Week of June 2, 2014
Stocks Notch Fourth Consecutive Month of Gains
Source: Brennan Linsley/AP
The month of May turned out to be great for investors. The S&P 500 gained yet another 2.1 percent during the month, broke through 1,900 for the first time, and brought the number of consecutive monthly gains for stocks to four. As an added bonus, stocks even made one of those silly stock market myths, “Sell in May and Go Away,” look as ridiculous as it should. Bond investors have reason to cheer as well, as U.S. Treasury bonds had their best month of gains since January. All of this occurred last month as the U.S. economy remains delicate and the Federal Reserve continues to exit their quantitative easing program.
Source: CNN Money
U.S. Economy Worse Than We Thought
We knew that 2014 didn’t start off well, but it turns out that growth was negative for the first three months. The Bureau of Economic Analysis revealed last week that, after a closer look, the U.S. economy experienced its first contraction since 2011 last quarter, declining at an annual rate of 1 percent. Of course, investors were unfazed by this report, considering we already mentioned that stocks rallied last week. The reason nobody cares? Well, many people are still pulling the weather card. A majority of the economic decline was a result of less inventory building by businesses, as investment was curtailed due mostly to poor climate conditions. Most economists now predict that this lost growth will be pushed into the current quarter. A survey by Bloomberg indicates that economists, on average, believe the U.S. economy will grow by 3.5 percent from the April to June period. Morgan Stanley is optimistic enough to predict a gain of 4.2 percent in the current quarter.
Holy Stock Buybacks!
We’ve mentioned in previous commentary that we are in the midst of one of the longest stretches without an official “correction” in stocks, defined as a 10 percent decline of a major stock index from a previous peak. Whenever we have approached that level of a decline, there’s been a return of buyers that send shares back higher. And with so many skeptical investors and “market experts” questioning the reliability of stocks, we’ve pondered where this barrage of buying has come from. As it turns out, some of the largest buyers of stock have been the corporations themselves. Companies in the S&P 500 bought a cumulative $160 billion worth of their own stock in the first quarter of 2014. According to Zero Hedge, if this pace persists through the current quarter, we will have witnessed the largest amount of buybacks made in any one year period.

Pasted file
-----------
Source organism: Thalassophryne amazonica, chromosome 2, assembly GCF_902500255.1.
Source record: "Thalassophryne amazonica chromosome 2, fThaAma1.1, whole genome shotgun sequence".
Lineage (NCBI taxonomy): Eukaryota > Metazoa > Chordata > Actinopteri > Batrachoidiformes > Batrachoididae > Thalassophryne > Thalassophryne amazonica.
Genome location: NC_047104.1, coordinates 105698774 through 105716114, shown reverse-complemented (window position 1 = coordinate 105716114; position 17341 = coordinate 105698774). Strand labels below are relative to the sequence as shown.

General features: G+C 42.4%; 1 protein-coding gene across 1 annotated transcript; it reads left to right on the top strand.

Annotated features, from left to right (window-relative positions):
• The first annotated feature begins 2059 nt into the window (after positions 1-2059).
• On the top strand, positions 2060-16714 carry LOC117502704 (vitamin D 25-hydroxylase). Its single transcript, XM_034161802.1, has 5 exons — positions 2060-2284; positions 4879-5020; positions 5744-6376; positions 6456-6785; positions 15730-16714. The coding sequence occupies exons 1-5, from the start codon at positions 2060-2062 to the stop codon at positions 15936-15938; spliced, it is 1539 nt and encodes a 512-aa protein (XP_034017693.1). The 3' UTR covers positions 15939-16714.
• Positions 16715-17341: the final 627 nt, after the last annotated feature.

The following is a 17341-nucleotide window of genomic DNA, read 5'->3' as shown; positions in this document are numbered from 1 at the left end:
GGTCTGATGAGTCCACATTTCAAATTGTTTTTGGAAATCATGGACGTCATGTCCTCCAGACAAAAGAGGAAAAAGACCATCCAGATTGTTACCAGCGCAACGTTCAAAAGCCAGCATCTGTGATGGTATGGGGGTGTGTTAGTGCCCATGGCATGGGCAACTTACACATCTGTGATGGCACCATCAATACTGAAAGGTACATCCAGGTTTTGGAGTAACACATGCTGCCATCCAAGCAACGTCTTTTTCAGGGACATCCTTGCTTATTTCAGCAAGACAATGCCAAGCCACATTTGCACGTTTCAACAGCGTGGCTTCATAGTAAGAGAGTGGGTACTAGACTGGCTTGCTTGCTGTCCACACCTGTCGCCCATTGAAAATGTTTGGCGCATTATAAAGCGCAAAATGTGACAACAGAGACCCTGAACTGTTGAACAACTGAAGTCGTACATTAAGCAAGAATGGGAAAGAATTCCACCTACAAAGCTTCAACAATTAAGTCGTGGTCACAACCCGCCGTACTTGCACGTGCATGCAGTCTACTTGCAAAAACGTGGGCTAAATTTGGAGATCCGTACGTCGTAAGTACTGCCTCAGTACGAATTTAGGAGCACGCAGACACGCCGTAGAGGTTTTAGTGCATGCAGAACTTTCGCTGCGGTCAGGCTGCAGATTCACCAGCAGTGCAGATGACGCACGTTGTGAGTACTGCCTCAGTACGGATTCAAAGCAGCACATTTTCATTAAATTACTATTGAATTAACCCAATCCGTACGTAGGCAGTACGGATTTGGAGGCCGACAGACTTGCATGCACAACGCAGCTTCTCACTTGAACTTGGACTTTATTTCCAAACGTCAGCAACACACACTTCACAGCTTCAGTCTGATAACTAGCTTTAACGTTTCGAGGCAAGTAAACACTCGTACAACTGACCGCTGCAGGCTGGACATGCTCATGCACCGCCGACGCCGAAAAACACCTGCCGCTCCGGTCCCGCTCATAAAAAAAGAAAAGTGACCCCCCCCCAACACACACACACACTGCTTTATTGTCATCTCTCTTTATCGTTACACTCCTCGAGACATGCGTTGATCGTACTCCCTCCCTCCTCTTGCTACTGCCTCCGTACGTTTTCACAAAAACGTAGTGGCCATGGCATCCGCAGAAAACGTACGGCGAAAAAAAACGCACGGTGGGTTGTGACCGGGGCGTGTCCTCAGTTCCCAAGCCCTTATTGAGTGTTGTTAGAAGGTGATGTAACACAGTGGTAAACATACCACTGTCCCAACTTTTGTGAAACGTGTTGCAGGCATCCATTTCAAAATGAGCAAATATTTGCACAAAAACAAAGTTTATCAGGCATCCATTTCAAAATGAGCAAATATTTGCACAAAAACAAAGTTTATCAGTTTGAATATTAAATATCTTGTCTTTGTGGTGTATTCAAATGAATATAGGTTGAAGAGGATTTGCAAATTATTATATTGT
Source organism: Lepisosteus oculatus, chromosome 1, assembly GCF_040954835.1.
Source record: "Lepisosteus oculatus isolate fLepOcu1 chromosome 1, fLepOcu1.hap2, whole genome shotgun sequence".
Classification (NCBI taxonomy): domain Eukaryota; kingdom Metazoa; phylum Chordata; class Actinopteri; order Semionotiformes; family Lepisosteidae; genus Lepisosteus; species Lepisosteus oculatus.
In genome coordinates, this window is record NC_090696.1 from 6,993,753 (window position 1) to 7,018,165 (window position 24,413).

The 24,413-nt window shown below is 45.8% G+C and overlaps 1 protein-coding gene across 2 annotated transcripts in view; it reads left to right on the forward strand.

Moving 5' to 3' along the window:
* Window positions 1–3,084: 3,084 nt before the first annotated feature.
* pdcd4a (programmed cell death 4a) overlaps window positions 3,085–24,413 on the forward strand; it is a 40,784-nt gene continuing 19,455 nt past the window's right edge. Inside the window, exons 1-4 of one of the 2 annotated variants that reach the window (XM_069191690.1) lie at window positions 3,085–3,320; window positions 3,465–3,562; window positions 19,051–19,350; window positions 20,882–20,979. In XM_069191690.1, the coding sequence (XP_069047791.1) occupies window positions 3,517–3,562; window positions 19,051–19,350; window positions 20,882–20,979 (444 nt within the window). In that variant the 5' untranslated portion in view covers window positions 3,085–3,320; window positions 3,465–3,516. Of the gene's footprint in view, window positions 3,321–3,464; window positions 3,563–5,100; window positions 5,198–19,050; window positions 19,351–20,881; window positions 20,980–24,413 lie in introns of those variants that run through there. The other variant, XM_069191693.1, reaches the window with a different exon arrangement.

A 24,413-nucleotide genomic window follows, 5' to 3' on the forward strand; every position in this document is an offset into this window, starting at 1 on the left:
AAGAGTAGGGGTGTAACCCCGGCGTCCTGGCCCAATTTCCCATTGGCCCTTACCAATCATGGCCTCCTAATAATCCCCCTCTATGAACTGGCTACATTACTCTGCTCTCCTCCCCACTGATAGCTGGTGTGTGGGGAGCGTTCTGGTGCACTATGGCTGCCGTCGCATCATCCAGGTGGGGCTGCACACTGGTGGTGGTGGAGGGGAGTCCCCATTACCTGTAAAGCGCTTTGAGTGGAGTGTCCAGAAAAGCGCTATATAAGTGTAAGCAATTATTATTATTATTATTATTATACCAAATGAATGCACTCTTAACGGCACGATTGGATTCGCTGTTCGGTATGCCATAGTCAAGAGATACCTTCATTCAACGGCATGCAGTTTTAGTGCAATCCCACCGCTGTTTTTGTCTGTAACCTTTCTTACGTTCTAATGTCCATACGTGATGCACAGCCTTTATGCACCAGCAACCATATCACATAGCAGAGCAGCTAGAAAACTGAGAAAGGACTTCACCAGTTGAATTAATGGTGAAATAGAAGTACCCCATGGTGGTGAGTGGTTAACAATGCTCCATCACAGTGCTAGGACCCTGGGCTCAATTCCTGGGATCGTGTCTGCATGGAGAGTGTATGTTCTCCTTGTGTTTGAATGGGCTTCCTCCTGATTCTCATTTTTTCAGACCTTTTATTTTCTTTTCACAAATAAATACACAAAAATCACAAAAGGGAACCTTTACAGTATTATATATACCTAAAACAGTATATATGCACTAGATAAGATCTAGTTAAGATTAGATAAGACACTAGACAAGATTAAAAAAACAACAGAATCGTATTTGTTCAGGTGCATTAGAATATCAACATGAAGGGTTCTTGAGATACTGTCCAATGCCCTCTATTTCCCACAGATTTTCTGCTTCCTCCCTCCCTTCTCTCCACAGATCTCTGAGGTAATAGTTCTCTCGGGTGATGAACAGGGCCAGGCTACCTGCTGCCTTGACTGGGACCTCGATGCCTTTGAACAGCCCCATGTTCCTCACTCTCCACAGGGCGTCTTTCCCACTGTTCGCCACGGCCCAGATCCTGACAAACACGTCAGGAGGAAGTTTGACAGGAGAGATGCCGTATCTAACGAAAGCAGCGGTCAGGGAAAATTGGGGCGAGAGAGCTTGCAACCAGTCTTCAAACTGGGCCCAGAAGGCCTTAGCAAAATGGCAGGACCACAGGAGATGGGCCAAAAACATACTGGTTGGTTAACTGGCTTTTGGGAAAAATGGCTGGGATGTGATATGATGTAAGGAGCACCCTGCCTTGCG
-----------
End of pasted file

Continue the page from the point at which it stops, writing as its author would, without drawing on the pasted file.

Side Note of the Week
Ben Bernanke may no longer be the official Chairman of the Federal Reserve, but his words still move markets. According to an article published by Larry Kudlow in the National Review last week, Mr. Bernanke spoke at several high-priced private dinners for major hedge fund investors in March and April. What he said at these dinners may explain why stocks and bonds have both rallied recently. He told one audience that the Fed’s key fed funds rate wouldn’t reach 4 percent in his lifetime. By saying this, he’s relaying the message that the Fed believes loose monetary policy, and low interest rates as a result, aren’t going to disappear anytime soon. This made last year’s move higher in interest rates, which move in the opposite direction of bond prices, seem inappropriate as the Fed is likely to keep interest rates suppressed for years. Furthermore, stocks remain attractive as long as the Fed believes it needs to continue doing more to aid the economic recovery. While one Wall Street adage, “Sell in May and Go Away,” looked foolish last month, another continues to ring true, “Don’t Fight the Fed.”
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* The Standard & Poor's 500 (S&P 500) is an unmanaged group of securities considered to be representative of the stock market in general.
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